Even though I used to be a teacher, I've fallen short as a school parent many times. Mostly because I worried about what other people thought -- the teachers, the school, other parents. I've learned the hard way what is important -- not the perception of others, but making sure my children's educational needs are met while balancing their physical and emotional development, too. Read my lessons so you won't have to learn them the hard way like me.
School mistake 1: not speaking up
As a former teacher, I cringed at the thought of being that parent. I let my year 1 child endure a chaotic classroom and distracted teacher, watching as she fell behind in every subject. Mid-year I stopped volunteering because the noise in the classroom was too much -- even for me. I tried to be the nicest parent ever, hoping that would change the situation. It didn't. And my daughter lost a year of learning. In fact, it took until year 5 -- three years! -- for my daughter to catch back up in maths.
Lesson: Advocating for my child is my job. If I don't speak up for her needs, no one will. Now I communicate frequently with the teachers, knowing that I can still be nice while advocating for my child.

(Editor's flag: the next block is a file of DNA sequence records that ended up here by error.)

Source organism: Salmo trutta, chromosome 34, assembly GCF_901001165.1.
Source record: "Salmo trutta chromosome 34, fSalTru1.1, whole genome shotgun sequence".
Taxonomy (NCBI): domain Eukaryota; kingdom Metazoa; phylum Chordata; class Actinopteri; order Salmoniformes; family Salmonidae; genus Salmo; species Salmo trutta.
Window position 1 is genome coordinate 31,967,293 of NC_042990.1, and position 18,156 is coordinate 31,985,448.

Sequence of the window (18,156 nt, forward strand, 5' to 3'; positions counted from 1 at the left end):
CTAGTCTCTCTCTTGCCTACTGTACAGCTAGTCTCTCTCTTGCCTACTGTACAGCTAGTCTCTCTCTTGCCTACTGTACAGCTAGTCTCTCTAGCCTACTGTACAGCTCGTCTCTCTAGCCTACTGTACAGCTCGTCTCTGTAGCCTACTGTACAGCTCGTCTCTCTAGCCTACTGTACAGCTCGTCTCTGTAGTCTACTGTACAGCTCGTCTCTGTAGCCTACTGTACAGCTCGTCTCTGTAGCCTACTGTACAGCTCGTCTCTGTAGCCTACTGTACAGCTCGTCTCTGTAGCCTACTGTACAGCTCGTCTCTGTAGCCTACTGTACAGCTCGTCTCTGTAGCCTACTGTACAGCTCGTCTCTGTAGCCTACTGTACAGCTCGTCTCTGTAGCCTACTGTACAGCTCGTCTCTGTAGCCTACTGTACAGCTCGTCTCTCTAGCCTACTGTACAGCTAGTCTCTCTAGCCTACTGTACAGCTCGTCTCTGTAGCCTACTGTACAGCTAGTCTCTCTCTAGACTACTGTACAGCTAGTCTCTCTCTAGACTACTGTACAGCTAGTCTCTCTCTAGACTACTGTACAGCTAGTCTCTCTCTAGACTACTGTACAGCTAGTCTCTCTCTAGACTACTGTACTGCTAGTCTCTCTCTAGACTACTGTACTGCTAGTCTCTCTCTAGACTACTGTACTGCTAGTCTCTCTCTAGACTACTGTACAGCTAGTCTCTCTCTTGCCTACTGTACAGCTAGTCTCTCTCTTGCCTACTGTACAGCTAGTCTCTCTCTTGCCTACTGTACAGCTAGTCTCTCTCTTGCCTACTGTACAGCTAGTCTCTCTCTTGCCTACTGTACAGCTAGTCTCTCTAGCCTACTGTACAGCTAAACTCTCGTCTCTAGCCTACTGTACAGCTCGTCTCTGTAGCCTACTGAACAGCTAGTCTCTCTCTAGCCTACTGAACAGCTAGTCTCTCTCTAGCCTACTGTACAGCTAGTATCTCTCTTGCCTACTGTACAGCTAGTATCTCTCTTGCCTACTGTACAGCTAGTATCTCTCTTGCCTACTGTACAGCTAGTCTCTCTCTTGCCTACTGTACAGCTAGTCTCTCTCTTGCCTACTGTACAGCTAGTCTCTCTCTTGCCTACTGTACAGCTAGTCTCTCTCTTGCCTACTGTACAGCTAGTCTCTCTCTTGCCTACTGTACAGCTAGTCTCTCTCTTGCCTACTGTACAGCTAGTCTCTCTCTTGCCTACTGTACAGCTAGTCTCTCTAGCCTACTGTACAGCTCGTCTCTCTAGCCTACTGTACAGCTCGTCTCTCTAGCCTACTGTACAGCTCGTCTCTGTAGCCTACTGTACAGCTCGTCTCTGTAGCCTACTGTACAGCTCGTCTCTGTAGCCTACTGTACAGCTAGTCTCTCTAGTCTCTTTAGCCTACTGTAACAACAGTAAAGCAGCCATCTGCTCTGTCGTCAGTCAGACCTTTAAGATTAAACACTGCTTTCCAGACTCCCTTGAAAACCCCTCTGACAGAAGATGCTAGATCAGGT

School mistake 2: guilt volunteering
I knew when I signed up for class mum, that it was a big mistake. I work. I'm kind of disorganised. And, I don't love meetings -- which was a big part of the job. Somehow I got through, but it was a big mistake.
Lesson: I'm great with in-class volunteering and helping in the library but not great with field trips or parties. I'm okay with not being great at everything. Now I try to only volunteer for tasks that fit for my personality and schedule.
School mistake 3: allowing homework misery
My year 1 daughter had to write a journal each night. It took us an hour of tears to even get a half page. Every night. For 9 months we both suffered and endured. Those 9 months helped her develop a hatred for writing and a belief that she wasn’t capable as a writer.
I worry that she may never enjoy writing because of that year. If only I'd asked the teacher to modify the homework, or just told my daughter not to do it at all, and made up something more fun to do with writing.
Lesson: Now I use my best judgment as a parent (and former teacher) with homework assignments. I don't make my children do homework that seems unreasonable -- at least not in primary school -- especially if they are on or above grade level. I patiently explain to our teachers that my children needed to read and play, not do busy work. (Um, what are they going to do -- kick us out of school?) P.S. There is an abundance of research supporting my position!
Don't worry about what other people think of you. Remember that you know your child best. At the end of the day, you answer to your kids, not to other people. Do what's best for them.
What do you think about Melissa's advice? If you're a teacher, do you have any to add?